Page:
3. more than one in every three households was “under-occupied,” with more bedrooms than people to sleep in them. Meanwhile, of the world’s roughly 1 billion cars, about 740 million are mostly used only by a single rider.

    This sort of hand-wringing is easily countered by pointing out the human population density of the planet and the huge lines at public women’s restrooms.

    1. It’s not hand-wringing as much as the realization that there’s huge efficiencies to be gained. Start with a resource that’s only used at half of it’s capacity. If there’s a good mechanism to share this resource somehow, the cost to the end user drops by half. That’s huge.

      1. Well, I was being a *bit* snarky, C.

        Start with a resource that’s only used at half of it’s capacity.

        How long do you think it’ll take for TPTB to develop “a good mechanism to share” *human brainpower*?

      2. I’m sure progressives see my spare bedrooms as a ‘resource’ to be made more efficient. Probably by forcing me to take on boarders at gunpoint.

  4. For providers of services such as transportation and lodging, it may be appropriate to require they maintain liability insurance to cover the costs of injuries sustained by consumers.

    We should also require that they charge a market price for their services, and that they save some of their earnings to invest in developing new products and services.

  5. The Sharing Economy Will Thrive…

    I’m already tired of this term. It’s Markets. Stop trying to give it a cutesy name.

    1. Eh…. if it helps bring people around to a free market way of doing things, I don’t care if they call it the Dung Shovel Teacup Balloon economy…

      1. OK.
        I was gonna gripe about the wake up call to think outside the box too, but you have a good point.

      2. It still sounds pretty faggoty though.

    2. It’s a subset of markets, specifically one built on increasing the useful output of consumers’ fixed capital (homes,cars,kitchens,etc.). “Sharing” isn’t the most appropriate term but it gets the point accross.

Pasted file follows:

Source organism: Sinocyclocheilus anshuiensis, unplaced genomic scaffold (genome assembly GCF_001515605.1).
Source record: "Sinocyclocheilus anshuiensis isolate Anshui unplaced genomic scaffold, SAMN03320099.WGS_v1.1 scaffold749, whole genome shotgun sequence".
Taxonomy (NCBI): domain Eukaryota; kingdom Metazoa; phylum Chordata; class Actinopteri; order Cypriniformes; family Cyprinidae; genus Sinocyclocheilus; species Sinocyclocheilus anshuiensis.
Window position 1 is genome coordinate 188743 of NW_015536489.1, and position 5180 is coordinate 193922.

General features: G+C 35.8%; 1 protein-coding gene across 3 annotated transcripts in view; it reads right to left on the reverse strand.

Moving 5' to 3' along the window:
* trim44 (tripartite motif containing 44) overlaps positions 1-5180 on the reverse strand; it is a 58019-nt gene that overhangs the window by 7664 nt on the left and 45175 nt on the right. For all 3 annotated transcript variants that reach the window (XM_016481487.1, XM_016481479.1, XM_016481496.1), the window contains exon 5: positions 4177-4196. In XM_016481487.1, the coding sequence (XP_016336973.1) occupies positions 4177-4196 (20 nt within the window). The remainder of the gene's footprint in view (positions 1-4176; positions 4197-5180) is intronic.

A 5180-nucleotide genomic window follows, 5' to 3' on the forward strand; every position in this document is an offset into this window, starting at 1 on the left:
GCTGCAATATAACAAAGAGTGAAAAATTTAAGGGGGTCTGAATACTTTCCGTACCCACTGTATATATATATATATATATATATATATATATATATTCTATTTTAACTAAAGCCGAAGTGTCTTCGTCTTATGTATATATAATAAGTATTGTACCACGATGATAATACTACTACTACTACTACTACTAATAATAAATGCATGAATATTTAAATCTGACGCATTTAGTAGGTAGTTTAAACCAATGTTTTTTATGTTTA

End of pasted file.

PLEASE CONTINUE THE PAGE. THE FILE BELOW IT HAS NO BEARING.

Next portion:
3. The most significant example of a shared economy is strangely left off the list. It’s the Linux operating system. I am an enthusiastic user. I didn’t have to go to any market place to get it either. Markets exist to assign a price/value. Unnecessary when the goods are free.

      1. mtrueman|8.2.14 @ 4:26PM|#
        …”Unnecessary when the goods are free.”

        Nothing is free.

        1. Any Reason readers want to buy themselves the latest Linux distro, just ask me. I guarantee Reasonable prices.

          1. Yeah, asshole, you’re free-riding, since you are such an ignoramus.
            Nothing is free.

            1. Do you ever tire of being Teh World’s Biggest Asshole, Stevia?

      2. Not free, just paid for in other ways.

        We’re talking millions of man-hours of some very smart devs here.

        1. Christophe|8.2.14 @ 11:24PM|#
          “We’re talking millions of man-hours of some very smart devs here.”

          Technically talented but econ ignoramus devs like Aaron Swartz, fantasizing that wasting some of their valuable time producing software offered at below market price is, uh, well, gee! Revolutionary! Uh, gee! We’re going to change the world!
          No, you’ve developed something that will simply die, since the truemans of the world take it, free-riding, and add nothing to it. Or it will be grabbed by a profit-making entity and leave the truemans of the world in an unsupported back-water.

          1. “since the truemans of the world take it, free-riding, and add nothing to it”

            The truemans of the world take something freely offered and use it – how shameful is that! The truemans of the world are not obliged to add anything to it. Where’d you get that preposterous idea?